On July 1st, a prepared American assault captured the ridge lines commanding the city of Santiago, and it's harbor. This "Battle of San Juan Hill" forced the Spanish Fleet to sortie on July 3rd, which led to their total destruction by the blockading US ships. With no further need to protect the fleet, the Spanish commander now felt it pointless to defend the city. Indeed, the Spaniards now concluded it was pointless to continue the war. The peace 'gave' the US Cuba, the Philippines, Puerto Rico and Guam, and the US meanwhile annexed the Hawaiian Islands.
Given the inadequate preparations and lack of expertise of the US Army, and given the deadliness of Cuban tropical diseases, the US was lucky the Spanish enemy was so ineptly commanded. One of the most telling statistics of the war, was the fact that five times as many soldiers died from disease, as died of enemy bullets. High sick rates were true even of those units which never left the United States. Indeed, one of the results of this war was the attention given to tropical diseases by Army medical researchers, particularly Surgeon Walter Reed, who headed the team which discovered that mosquitoes spread Yellow Fever. This discovery of "carriers" made it possible to prevent many tropical diseases.
As a result of the inevitable postwar scandals, and even more, from the bush fighting in the Philippine jungles during the next decade, the US Army began its path to reform and modernize itself. This struggle enjoyed considerable success, but the US Army was still found to be woefully inadequate to meet the needs of World War I.
The first officer killed in Cuba was Lt. Wansboro, a graduate of Albany's Christian Brothers Academy. New York supplied 30,000 men to the Armed Forces, about 10% of the total war effort. Eight units served overseas; the 71st National Guard Regiment from New York City, being one of only two national Guard units to see serious fighting.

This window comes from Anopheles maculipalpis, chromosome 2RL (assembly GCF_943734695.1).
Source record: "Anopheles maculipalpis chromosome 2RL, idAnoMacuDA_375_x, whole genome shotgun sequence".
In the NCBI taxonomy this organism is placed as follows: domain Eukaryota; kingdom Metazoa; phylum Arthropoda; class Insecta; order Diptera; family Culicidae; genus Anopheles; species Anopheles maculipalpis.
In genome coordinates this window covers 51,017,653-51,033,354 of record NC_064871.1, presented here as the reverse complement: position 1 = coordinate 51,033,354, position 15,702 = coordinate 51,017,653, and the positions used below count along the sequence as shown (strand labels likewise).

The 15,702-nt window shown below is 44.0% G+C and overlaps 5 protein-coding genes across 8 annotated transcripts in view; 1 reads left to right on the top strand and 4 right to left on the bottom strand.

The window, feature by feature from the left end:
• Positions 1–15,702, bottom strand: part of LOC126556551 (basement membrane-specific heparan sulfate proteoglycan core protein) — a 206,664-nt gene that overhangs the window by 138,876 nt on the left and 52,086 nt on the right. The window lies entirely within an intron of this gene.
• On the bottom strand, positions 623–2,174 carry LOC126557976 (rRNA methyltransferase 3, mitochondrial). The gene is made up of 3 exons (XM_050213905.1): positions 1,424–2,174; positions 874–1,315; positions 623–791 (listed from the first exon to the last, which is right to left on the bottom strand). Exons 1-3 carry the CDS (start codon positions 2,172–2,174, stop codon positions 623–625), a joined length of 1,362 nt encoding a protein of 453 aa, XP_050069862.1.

Elbert Hubbard of East Aurora, NY wrote A Mission to Garcia, an inspirational piece often recited at school exercises for the next 40 years, and well known to Americans of that era. Another literary work of great importance was Theodore Roosevelt's, The Rough Riders; which made him governor of New York, and later President. I cannot resist Finley Peter Dunne's somewhat unfair remark, that the book ought to be called Alone in Cuba.
This splendid little war sometimes has an air of farce, but given the fact that the war ushered in what has come to be called "The American Century" with all that implies, I think the war to be worthy of study and commemoration .
New York State Military Heritage Institute - Albany, NY - January, 1998 - Robert E. Mulligan, Jr., Institute Historian
Spanish American War, 1st NY Volunteer Infantry Regiment
First Resident US Troops in Hawaii,
August 16, 1898-February 1899
In the early days of the Spanish-American War, and prior to the outbreak of hostilities in the Caribbean, Captain George Dewey and his U.S. Navy fleet sank the Spanish Fleet in Manila Harbor on May 1, 1898.
U.S. troopships carrying American soldiers stopped at Honolulu on June 1, 1898, enroute to the Philippines, where Spanish land forces would soon be handily defeated, and the Philippines would become am American colony.
The U.S. House of Representatives passed the Hawaii Annexation Treaty on June 15, 1898 by 209 to 91 votes, and the U.S. Senate passed the treaty June 16, 1898 by a vote of 42 to 21. The following day, President McKinley signed the joint congressional resolution on annexation.
On August 12, 1898, With Marines from two U.S. warships guarding Iolani Palace and other government buildings in Honolulu, Hawaii sovereignty passed from the Republic to the United States.
Four days later on August 16, 1898, U.S. Army soldiers from the 1st New York Volunteer Infantry Regiment and the 3rd Battalion of the 2nd U.S. Volunteer Engineers, arrived as the first resident Army units in Hawaii. They established Camp McKinley in the vicinity of the present Kapiolani Park, and began the history of the United States Army in the Hawaiian Islands. The 1st NY had been the 10th Battalion Infantry, New York Guard, Headquartered in Albany. The 10th had been redesignated as the 1st Battalion, 1st Infantry Regiment on 28 April 1898 and mustered into federal service 20 May as the 1st NY Vol Inf. This NY unit was the first to garrison Hawaii, and officially raised the first US Flag at Iolani Palace. The 1st NY returned and mustered out 20 February 1899, and resumed State service as the 10th Battalion Infantry.